Is the rising cost of healthcare related to rising level of bureaucracy?

Community Health Aug 12, 2011 at 11:11 am

By Dr. Garrett Foley

The cost of healthcare in Ontario is increasing and there is more and more scrutiny on healthcare expenses, from doctors’ fees to nurses’ salaries to hospital costs. While it is crucial that we examine these costs, it is also crucial that we examine the cost of the bureaucracy that has evolved to manage our healthcare system.

How much money is being spent in the system before one patient is treated? How much of our healthcare budget is what I call ‘pre-patient care’ dollars? In other words, how much money does the system consume before one patient is treated in a doctor’s office, clinic or hospital?

How much money is the government spending to advertise ‘free’ healthcare? How much of that advertising is hidden political advertising?

How much money is the government spending on the salaries and benefits of the ever-increasing army of bureaucrats required to run the system?

How much money is being wasted pursuing untested programs that are ultimately abandoned due to their failure? If family doctors had the same failure rate with patient care as the system has with its own programs, patients would rightly be outraged and demanding action be taken. Perhaps some drastic action needs to be taken with the system itself.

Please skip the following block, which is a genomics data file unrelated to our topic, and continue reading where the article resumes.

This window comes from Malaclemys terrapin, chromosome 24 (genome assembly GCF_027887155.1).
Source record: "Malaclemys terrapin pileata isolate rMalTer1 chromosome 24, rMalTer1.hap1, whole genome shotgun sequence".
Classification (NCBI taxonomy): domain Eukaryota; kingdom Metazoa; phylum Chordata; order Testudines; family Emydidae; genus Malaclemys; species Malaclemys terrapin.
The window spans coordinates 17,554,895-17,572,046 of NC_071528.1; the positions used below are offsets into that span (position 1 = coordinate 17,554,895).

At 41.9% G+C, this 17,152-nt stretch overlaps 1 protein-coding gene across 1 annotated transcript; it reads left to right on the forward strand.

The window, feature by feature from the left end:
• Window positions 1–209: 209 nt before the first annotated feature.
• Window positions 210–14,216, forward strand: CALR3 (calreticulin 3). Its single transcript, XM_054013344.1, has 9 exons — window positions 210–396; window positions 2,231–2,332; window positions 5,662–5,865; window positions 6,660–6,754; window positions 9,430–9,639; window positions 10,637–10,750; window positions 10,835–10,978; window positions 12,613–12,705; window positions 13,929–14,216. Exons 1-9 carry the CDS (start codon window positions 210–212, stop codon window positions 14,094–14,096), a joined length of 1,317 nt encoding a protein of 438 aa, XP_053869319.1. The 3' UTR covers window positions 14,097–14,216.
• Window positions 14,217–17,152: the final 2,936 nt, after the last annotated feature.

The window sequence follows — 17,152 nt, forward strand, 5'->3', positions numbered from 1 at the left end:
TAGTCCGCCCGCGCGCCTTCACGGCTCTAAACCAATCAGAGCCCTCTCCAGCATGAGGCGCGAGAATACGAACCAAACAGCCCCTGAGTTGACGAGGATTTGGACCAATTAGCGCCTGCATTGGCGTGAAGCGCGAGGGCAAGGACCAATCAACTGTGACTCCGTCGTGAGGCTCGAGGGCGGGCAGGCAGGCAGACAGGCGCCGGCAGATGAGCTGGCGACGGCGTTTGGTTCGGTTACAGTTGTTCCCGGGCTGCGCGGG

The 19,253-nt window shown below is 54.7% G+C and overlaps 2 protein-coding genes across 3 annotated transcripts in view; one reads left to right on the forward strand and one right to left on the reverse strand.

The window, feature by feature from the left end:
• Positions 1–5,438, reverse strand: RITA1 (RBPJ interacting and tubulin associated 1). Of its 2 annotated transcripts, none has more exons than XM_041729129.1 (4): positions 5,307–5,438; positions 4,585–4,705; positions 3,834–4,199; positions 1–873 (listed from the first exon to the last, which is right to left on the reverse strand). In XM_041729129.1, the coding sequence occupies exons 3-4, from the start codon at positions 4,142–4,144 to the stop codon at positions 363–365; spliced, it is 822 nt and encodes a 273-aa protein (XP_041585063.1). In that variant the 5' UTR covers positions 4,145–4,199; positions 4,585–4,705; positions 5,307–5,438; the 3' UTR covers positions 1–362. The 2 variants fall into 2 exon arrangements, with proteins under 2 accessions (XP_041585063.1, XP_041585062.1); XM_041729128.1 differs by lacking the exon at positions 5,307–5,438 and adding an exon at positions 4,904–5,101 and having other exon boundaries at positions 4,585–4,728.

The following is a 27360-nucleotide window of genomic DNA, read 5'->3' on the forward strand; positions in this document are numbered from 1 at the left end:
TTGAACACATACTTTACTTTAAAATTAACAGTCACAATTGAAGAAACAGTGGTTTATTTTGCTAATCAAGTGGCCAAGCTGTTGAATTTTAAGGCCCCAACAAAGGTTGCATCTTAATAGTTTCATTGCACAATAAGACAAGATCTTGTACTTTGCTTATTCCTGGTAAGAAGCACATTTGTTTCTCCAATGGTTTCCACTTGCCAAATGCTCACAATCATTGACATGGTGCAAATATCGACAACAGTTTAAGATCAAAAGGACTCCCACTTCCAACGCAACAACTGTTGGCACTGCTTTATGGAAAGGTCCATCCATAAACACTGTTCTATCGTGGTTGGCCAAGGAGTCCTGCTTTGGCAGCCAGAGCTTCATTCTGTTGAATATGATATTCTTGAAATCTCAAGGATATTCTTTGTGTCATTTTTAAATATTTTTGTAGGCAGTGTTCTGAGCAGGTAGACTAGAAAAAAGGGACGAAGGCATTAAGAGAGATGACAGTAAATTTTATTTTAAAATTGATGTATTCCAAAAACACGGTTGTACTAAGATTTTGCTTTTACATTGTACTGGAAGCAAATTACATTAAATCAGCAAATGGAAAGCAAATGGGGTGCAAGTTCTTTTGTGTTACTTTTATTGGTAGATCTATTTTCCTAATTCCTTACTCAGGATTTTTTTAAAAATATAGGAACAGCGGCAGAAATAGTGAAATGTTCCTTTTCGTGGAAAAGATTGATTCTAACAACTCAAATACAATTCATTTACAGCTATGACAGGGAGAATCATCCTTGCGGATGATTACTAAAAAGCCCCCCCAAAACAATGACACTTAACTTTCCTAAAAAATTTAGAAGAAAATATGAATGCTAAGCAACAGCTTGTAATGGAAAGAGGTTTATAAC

The problem, as I see it, is that we have a healthcare system designed primarily by bureaucrats with little, if any, experience in the delivery of frontline healthcare.

Bureaucrats are administrators and obviously healthcare needs them. What healthcare does not need is increasing bureaucratic functions at the expense of the actual delivery of patient care, which is exactly what I am seeing happen in my practice.

Now that we have an approaching election, the rhetoric on healthcare is increasing dramatically. Each candidate and party will want to convince you that they put healthcare first and foremost and that they are the right ones to trust. The only reason that each party will champion healthcare is that they know from opinion polls it is the most important social program to you; you, the voter. You, the patient.

The reality is that healthcare challenges will not be solved by one political party over another. In reality, it would likely take bipartisan efforts to intelligently and effectively address many of the issues confronting Ontario healthcare. How likely do you think that is to happen? How likely do you think it would be for a Liberal MPP to embrace a PC MPP’s idea if it were a sound one? Or an NDP’s idea? Not likely at all. That’s political reality.

Family doctors may not always agree with each other on answers to some of healthcare’s changes. But one thing is certain: a patient’s best interest is a family doctor’s primary motivator. Not votes.


Dr. Foley is a family physician practicing in Cornwall. He and many involved family physicians share their views and concerns with patients on